Cleft lip and palate repair is done when the child has visible cleft lift and/or palate. Cleft lip repair is performed when the child is between 6-12 weeks old, while cleft palate repair is performed when the child is between 9 months and a year old. Cleft palate repair is delayed in order to allow normal growth of the palate.
Surgery in children is sometimes delayed when more life-threatening problems are present, such as heart or lung disorders.
Like other surgeries, cleft lip and/or cleft palate repair requires that your child undergo certain general surgery procedures such as preoperative blood testing, medications, and cessation of smoking or use of pain relievers and anti-inflammatory drugs. Your child may be fitted with an intraoral device called an obturator, which will assist in proper feeding and maintaining the arch of the lip prior to repair.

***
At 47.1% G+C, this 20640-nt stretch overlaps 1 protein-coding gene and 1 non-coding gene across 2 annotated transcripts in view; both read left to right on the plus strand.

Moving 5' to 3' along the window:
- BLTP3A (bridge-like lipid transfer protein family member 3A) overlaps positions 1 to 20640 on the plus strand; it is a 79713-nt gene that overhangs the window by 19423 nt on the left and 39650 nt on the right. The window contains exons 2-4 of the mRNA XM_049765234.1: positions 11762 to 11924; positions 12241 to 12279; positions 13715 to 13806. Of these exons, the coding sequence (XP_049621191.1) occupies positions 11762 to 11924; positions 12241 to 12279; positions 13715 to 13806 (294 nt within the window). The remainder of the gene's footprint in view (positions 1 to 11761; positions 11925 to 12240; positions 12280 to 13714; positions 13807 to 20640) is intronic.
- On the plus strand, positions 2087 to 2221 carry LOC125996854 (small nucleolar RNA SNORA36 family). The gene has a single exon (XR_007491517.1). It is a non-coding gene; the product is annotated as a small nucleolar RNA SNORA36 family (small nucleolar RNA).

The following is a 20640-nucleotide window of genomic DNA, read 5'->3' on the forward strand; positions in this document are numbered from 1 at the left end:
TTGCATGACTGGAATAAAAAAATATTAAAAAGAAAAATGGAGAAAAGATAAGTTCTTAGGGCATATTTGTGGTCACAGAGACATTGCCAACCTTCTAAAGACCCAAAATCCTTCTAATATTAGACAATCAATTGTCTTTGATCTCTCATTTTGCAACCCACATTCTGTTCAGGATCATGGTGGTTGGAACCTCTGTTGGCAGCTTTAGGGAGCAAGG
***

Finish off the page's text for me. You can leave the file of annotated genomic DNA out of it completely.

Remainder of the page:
Pain and discomfort may occur immediately after surgery, but can be controlled with regular over-the-counter pain relievers. You will be given instructions on how to care for the site and feed your child. You will also be informed of restrictions on your child’s activity and when to follow up with the plastic surgeon. Healing will continue for several weeks, and sutures may be removed in a follow-up visit after surgery. Diligent sun protection will help prevent the formation of darker or more visible scars.
Complications are possible with any plastic surgery. As with any surgery, there are risks of complications related to infection, allergies to tape or other surgical materials, or adverse reactions to anesthesia. Bleeding, delayed incision healing, irregular scarring, and damage to deeper structures are also a possibility, although cleft lip and palate repair is a relatively low risk procedure.
$5,000+ (depending on exact case)